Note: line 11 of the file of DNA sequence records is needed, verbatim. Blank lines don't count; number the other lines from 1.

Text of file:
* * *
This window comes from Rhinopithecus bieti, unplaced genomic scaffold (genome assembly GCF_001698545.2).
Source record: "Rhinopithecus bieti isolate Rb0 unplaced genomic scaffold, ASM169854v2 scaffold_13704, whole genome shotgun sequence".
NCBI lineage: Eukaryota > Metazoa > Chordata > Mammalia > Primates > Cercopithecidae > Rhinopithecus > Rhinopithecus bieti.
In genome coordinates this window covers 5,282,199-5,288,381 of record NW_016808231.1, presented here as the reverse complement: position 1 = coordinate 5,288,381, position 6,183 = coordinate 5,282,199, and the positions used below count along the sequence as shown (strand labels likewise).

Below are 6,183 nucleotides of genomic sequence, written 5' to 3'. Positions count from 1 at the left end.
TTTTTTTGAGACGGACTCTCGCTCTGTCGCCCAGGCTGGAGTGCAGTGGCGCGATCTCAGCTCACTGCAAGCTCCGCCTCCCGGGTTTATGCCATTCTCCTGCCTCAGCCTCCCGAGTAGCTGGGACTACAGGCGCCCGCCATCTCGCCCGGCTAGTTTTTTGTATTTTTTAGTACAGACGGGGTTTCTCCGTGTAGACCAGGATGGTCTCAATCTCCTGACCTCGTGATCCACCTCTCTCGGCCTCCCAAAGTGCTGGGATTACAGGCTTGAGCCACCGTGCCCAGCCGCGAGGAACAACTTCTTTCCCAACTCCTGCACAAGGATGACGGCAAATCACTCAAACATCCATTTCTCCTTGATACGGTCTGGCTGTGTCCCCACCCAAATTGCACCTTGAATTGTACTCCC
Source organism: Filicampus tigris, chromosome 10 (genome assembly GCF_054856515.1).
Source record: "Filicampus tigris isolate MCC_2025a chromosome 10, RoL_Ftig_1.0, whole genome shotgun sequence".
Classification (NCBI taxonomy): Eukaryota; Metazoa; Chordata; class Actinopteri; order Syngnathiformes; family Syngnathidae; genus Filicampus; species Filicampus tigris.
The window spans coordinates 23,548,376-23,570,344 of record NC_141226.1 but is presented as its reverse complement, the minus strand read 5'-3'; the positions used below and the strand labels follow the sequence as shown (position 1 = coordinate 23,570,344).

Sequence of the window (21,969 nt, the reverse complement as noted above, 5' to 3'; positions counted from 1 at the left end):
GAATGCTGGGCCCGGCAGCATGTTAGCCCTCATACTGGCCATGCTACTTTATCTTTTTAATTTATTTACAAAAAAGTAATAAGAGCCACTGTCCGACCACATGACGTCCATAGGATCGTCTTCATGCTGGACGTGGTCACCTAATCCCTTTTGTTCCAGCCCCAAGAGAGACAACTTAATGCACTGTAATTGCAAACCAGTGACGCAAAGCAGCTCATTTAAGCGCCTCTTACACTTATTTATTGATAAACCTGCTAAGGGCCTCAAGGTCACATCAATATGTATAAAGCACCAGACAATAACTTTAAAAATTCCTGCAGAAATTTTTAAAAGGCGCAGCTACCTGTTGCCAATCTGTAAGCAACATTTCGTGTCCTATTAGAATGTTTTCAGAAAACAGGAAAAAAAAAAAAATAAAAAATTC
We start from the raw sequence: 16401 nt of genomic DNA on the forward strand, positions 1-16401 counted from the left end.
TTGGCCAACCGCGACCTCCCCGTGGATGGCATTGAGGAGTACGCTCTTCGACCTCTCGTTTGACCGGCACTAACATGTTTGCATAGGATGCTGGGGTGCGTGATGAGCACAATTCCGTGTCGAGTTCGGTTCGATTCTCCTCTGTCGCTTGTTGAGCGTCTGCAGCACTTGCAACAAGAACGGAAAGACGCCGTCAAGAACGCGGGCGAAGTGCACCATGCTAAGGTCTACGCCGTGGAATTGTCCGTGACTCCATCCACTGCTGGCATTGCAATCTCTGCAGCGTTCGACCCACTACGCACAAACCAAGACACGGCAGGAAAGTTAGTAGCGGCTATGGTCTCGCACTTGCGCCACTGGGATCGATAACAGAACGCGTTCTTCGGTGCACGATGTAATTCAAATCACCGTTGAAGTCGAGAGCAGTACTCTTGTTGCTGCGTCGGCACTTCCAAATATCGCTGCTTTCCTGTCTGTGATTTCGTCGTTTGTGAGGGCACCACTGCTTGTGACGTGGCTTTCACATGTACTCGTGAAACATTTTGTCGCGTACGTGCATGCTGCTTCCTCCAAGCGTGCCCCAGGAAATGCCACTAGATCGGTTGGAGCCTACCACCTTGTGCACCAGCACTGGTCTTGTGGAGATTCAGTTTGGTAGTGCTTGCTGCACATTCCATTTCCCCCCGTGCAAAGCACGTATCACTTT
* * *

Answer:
Sequence of the window (21,969 nt, the reverse complement as noted above, 5' to 3'; positions counted from 1 at the left end):